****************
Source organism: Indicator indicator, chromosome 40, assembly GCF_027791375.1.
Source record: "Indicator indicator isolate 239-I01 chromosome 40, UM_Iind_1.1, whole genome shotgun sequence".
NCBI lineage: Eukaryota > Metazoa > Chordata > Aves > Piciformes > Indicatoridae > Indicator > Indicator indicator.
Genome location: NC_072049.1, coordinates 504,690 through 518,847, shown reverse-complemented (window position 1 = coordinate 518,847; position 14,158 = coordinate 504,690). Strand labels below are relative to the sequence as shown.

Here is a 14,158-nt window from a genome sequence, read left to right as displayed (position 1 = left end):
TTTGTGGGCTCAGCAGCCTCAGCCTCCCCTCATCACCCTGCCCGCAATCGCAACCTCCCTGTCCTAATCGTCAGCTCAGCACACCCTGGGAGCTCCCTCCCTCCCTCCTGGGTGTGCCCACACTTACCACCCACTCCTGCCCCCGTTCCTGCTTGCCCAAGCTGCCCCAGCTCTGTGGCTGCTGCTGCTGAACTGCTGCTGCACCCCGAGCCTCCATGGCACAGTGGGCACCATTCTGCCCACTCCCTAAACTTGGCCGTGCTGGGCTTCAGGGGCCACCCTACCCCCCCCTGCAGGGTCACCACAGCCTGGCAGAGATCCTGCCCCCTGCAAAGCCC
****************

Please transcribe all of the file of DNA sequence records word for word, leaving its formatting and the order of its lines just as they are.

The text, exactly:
Source organism: Indicator indicator, chromosome 40, assembly GCF_027791375.1.
Source record: "Indicator indicator isolate 239-I01 chromosome 40, UM_Iind_1.1, whole genome shotgun sequence".
NCBI lineage: Eukaryota > Metazoa > Chordata > Aves > Piciformes > Indicatoridae > Indicator > Indicator indicator.
Genome location: NC_072049.1, coordinates 504,690 through 518,847, shown reverse-complemented (window position 1 = coordinate 518,847; position 14,158 = coordinate 504,690). Strand labels below are relative to the sequence as shown.

Here is a 14,158-nt window from a genome sequence, read left to right as displayed (position 1 = left end):
TTTGTGGGCTCAGCAGCCTCAGCCTCCCCTCATCACCCTGCCCGCAATCGCAACCTCCCTGTCCTAATCGTCAGCTCAGCACACCCTGGGAGCTCCCTCCCTCCCTCCTGGGTGTGCCCACACTTACCACCCACTCCTGCCCCCGTTCCTGCTTGCCCAAGCTGCCCCAGCTCTGTGGCTGCTGCTGCTGAACTGCTGCTGCACCCCGAGCCTCCATGGCACAGTGGGCACCATTCTGCCCACTCCCTAAACTTGGCCGTGCTGGGCTTCAGGGGCCACCCTACCCCCCCCTGCAGGGTCACCACAGCCTGGCAGAGATCCTGCCCCCTGCAAAGCCC